When someone brings in the question of intimacy, we deliberately tend to ensure that we are actually being informed in full, without fail. Details, which may get lost, bear the real devil. The significant question is whether to be intimate is to reveal and seek secrets which are naturally or culturally confined.
Once, in an interview, philosopher Michel Foucault was asked why he doesn’t want to talk about his personal life. The question came as a result of the philosopher being heavily criticised for his experimental use of drugs. “The finality of drugs is that of questioning the place of knowledge in the world,” he had stated. While the interview went on, Foucault said: “You are asking me why I do not want to talk about my private life, however, I’ve been talking about my private life for two hours.”
To bring out one of the latest issues which had ridiculed the policy of keeping secrets, one must talk about Sarahah. Sarahah is an app through which one can remain anonymous and speak about a particular person as blatantly as possible. Questions were raised about the hackability of the app, however, we astoundingly ignored the issue of keeping a secret and not revealing it. When you have the right to speak freely without the fear of repercussions, you also have the right to keep it to yourself, which Sarahah is wholly violating.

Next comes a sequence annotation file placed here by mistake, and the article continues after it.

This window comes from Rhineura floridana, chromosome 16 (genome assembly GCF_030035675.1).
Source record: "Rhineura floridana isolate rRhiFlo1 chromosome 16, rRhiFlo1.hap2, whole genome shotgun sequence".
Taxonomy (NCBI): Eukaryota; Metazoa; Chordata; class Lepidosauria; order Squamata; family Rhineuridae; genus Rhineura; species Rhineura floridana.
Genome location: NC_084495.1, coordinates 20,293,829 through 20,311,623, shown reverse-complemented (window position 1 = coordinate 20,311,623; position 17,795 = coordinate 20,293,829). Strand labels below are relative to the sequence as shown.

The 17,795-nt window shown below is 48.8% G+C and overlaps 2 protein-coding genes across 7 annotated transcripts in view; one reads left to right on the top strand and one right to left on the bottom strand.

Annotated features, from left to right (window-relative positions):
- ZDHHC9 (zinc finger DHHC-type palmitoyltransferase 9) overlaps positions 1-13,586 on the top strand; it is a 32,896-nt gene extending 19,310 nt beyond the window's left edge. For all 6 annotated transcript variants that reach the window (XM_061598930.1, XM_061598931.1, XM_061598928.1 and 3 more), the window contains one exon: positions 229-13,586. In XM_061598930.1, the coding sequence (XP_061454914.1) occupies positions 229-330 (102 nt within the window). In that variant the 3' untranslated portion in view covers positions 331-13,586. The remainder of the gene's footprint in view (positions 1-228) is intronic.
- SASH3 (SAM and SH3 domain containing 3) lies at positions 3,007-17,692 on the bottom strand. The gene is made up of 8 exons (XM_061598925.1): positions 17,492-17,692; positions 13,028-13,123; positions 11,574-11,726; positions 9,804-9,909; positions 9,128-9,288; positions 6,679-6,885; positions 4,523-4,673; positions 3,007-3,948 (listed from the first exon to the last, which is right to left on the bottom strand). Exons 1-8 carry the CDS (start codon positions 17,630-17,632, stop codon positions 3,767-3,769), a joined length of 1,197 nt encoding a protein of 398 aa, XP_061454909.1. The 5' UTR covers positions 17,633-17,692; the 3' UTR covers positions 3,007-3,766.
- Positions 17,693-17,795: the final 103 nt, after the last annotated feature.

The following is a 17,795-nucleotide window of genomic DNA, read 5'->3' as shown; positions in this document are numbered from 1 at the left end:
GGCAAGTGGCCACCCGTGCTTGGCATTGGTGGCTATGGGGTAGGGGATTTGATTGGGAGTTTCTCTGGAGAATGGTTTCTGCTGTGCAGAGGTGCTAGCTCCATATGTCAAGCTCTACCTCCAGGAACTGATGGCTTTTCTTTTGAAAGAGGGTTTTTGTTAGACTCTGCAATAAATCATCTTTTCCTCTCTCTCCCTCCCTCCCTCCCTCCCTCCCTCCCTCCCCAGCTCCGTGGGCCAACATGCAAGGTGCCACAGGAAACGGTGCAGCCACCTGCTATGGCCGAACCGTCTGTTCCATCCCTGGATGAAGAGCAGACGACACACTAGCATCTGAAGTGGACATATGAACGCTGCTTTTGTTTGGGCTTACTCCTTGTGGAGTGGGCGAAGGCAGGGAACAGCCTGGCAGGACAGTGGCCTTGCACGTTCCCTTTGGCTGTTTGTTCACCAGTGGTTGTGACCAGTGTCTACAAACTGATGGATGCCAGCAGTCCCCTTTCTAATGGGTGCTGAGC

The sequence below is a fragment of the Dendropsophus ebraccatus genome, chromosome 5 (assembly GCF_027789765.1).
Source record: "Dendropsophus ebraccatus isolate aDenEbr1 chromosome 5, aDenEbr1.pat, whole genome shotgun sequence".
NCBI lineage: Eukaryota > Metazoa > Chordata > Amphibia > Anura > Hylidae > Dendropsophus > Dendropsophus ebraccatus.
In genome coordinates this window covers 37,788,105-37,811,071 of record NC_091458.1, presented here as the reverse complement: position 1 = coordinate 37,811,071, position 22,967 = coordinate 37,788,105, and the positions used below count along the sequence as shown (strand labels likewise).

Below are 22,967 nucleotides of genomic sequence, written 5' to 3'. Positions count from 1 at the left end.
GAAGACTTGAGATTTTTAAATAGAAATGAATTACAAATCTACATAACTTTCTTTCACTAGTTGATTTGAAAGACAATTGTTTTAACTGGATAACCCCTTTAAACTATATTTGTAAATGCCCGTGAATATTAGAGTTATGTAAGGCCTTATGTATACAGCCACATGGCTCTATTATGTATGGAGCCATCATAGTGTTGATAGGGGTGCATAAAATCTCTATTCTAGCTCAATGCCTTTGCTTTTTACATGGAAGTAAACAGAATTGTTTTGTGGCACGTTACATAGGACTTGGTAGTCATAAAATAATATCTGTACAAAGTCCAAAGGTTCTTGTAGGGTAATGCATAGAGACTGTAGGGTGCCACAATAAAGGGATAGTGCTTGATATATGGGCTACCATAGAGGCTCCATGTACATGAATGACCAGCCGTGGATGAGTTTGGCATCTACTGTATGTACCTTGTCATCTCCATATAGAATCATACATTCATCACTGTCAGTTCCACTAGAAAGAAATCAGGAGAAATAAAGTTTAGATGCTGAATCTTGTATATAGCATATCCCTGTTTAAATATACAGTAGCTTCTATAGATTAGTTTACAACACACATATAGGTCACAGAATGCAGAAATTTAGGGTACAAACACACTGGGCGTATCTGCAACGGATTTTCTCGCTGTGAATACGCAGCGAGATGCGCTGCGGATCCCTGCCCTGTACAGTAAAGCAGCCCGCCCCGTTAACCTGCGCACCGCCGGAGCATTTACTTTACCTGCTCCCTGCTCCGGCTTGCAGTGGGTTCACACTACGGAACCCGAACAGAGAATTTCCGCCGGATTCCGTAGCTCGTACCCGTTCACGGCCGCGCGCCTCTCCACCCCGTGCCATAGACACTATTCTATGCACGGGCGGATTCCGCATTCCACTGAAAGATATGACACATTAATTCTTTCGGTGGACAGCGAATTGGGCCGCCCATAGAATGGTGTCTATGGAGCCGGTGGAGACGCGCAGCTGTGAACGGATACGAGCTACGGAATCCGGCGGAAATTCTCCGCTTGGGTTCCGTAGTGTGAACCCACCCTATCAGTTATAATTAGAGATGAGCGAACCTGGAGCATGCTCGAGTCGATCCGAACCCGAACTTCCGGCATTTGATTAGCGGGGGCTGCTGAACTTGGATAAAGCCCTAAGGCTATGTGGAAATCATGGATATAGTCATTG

With our heads embedded within the heart of the medium, The Leaky Pot delivers secrets, both palatable and not.